Why the 'Air Gap' is Not Enough to Keep Your OT Systems Resilient
At a Glance:
- Air gaps reduce cyber risk, but they do not prevent modern cyber attacks
- Having visibility into an air-gapped network is better than assuming your defenses are impenetrable and having zero visibility
- Darktrace can provide visibility and resiliency without jeopardizing the integrity of the air gap
What is an 'Air Gap'?
Information technology (IT) needs to fluidly connect with the outside world in order channel a flow of digital information across everything from endpoints and email systems to cloud and hybrid infrastructures. At the same time, this high level of connectivity makes IT systems particularly vulnerable to cyber-attacks.
Operational technology (OT), which controls the operations of physical processes, are considerably more sensitive. OT often relies on a high degree of regularity to maintain continuity of operations. Even the slightest disturbance can lead to disastrous results. Just a few seconds of delay on a programmable logic controller (PLC), for example, can significantly disrupt a manufacturing assembly line, leading to downtime at a considerable cost. In worst-case scenarios, disruptions to OT can even threaten human safety.
An air gap is a ‘digital moat’ where data cannot enter or leave OT environments unless it is transferred manually.
Organizations with OT have traditionally tried to reconcile this conflict between IT and OT by attempting to separate them completely. Essentially, the idea is to let IT do what IT does best — facilitate activities like communication and data transfer at rapid speeds, thus allowing people to connect with each other and access information and applications in an efficient capacity. But at the same time, erect an air gap between IT and OT so that any cyber threats that slip into IT systems do not then spread laterally into highly sensitive, mission-critical OT systems. This air gap is essentially a ‘digital moat’ where data cannot enter or leave OT environments unless it is transferred manually.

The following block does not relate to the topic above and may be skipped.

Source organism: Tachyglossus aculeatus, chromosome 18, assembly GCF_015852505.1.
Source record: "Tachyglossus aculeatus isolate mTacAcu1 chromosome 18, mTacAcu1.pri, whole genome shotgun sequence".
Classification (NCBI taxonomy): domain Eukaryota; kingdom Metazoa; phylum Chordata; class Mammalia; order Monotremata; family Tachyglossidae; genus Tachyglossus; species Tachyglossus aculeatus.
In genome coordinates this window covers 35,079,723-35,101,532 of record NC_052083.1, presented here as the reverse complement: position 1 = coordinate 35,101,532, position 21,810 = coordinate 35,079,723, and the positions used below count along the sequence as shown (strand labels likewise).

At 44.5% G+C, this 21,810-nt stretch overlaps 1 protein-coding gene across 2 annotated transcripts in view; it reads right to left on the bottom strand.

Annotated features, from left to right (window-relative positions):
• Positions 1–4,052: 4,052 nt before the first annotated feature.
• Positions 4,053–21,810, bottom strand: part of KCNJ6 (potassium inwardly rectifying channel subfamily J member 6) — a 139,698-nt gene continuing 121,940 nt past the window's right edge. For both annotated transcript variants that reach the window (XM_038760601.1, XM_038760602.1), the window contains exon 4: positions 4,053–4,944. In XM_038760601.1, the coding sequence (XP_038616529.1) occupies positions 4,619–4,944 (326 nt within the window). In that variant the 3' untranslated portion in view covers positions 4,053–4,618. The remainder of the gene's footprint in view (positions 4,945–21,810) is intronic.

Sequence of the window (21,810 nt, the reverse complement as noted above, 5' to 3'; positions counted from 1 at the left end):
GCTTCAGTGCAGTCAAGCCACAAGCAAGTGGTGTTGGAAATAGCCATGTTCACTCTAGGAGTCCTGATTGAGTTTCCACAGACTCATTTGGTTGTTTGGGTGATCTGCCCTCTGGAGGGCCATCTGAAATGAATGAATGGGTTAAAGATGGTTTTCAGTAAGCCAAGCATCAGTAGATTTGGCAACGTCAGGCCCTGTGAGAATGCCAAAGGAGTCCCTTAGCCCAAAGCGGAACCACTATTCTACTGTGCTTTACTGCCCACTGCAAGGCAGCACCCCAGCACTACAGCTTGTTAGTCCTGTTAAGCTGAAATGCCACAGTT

Limitations of the Air Gap
The air gap approach makes sense, but it is far from perfect. First, many organizations that believe they have completely air-gapped systems in fact have unknown points of IT/OT convergence, that is, connections between IT and OT networks of which they are unaware.
Many organizations today are also intentionally embracing IT/OT convergence to reap the benefits of digital transformation of their OT, in what is often called Industry 4.0. Examples include the industrial cloud (or ICSaaS), the industrial internet of things (IIoT), and other types of cyber-physical systems that offer increased efficiency and expanded capabilities when compared to more traditional forms of OT. Organizations may also embrace IT/OT convergence due to a lack of human capital, as convergence can make processes simpler and more efficient.
Even when an organization does have a true air gap (which is nearly impossible to confirm without full visibility across IT and OT environments), the fact is that there are a variety of ways for attackers to ‘jump the air gap'. Full visibility across IT and OT ecosystems in a single pane of glass is thus essential for organizations seeking to secure their OT. This is not only to illuminate any points of IT/OT convergence and validate the fact that an air gap exists in the first place, but also to see when an attack slips through the air gap.